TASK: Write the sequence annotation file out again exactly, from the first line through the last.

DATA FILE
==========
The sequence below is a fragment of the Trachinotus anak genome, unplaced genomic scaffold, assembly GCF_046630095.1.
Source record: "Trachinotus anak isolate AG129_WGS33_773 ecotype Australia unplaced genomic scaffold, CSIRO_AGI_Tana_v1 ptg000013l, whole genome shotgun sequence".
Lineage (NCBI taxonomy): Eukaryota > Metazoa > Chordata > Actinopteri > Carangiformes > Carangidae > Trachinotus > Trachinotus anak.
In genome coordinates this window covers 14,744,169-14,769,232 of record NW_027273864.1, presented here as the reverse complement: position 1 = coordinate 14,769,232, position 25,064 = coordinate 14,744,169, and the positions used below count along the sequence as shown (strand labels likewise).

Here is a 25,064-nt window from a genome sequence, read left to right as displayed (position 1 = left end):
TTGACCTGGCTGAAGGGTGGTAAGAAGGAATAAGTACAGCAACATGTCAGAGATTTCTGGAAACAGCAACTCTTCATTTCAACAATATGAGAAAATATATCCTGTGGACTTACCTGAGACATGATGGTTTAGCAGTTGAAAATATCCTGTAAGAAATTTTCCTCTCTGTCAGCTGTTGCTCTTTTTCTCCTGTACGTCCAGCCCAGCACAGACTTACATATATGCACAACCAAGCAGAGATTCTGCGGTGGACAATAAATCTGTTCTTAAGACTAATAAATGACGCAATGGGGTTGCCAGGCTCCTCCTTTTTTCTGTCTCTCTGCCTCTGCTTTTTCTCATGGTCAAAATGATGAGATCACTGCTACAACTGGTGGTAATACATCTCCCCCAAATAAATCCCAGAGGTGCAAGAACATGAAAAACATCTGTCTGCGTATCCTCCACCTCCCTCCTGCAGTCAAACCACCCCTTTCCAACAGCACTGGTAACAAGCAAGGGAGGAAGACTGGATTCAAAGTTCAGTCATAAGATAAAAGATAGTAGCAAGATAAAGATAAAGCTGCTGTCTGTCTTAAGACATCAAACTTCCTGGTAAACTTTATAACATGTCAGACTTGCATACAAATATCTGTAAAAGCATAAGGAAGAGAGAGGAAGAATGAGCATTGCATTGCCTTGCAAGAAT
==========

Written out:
The sequence below is a fragment of the Trachinotus anak genome, unplaced genomic scaffold, assembly GCF_046630095.1.
Source record: "Trachinotus anak isolate AG129_WGS33_773 ecotype Australia unplaced genomic scaffold, CSIRO_AGI_Tana_v1 ptg000013l, whole genome shotgun sequence".
Lineage (NCBI taxonomy): Eukaryota > Metazoa > Chordata > Actinopteri > Carangiformes > Carangidae > Trachinotus > Trachinotus anak.
In genome coordinates this window covers 14,744,169-14,769,232 of record NW_027273864.1, presented here as the reverse complement: position 1 = coordinate 14,769,232, position 25,064 = coordinate 14,744,169, and the positions used below count along the sequence as shown (strand labels likewise).

Here is a 25,064-nt window from a genome sequence, read left to right as displayed (position 1 = left end):
TTGACCTGGCTGAAGGGTGGTAAGAAGGAATAAGTACAGCAACATGTCAGAGATTTCTGGAAACAGCAACTCTTCATTTCAACAATATGAGAAAATATATCCTGTGGACTTACCTGAGACATGATGGTTTAGCAGTTGAAAATATCCTGTAAGAAATTTTCCTCTCTGTCAGCTGTTGCTCTTTTTCTCCTGTACGTCCAGCCCAGCACAGACTTACATATATGCACAACCAAGCAGAGATTCTGCGGTGGACAATAAATCTGTTCTTAAGACTAATAAATGACGCAATGGGGTTGCCAGGCTCCTCCTTTTTTCTGTCTCTCTGCCTCTGCTTTTTCTCATGGTCAAAATGATGAGATCACTGCTACAACTGGTGGTAATACATCTCCCCCAAATAAATCCCAGAGGTGCAAGAACATGAAAAACATCTGTCTGCGTATCCTCCACCTCCCTCCTGCAGTCAAACCACCCCTTTCCAACAGCACTGGTAACAAGCAAGGGAGGAAGACTGGATTCAAAGTTCAGTCATAAGATAAAAGATAGTAGCAAGATAAAGATAAAGCTGCTGTCTGTCTTAAGACATCAAACTTCCTGGTAAACTTTATAACATGTCAGACTTGCATACAAATATCTGTAAAAGCATAAGGAAGAGAGAGGAAGAATGAGCATTGCATTGCCTTGCAAGAAT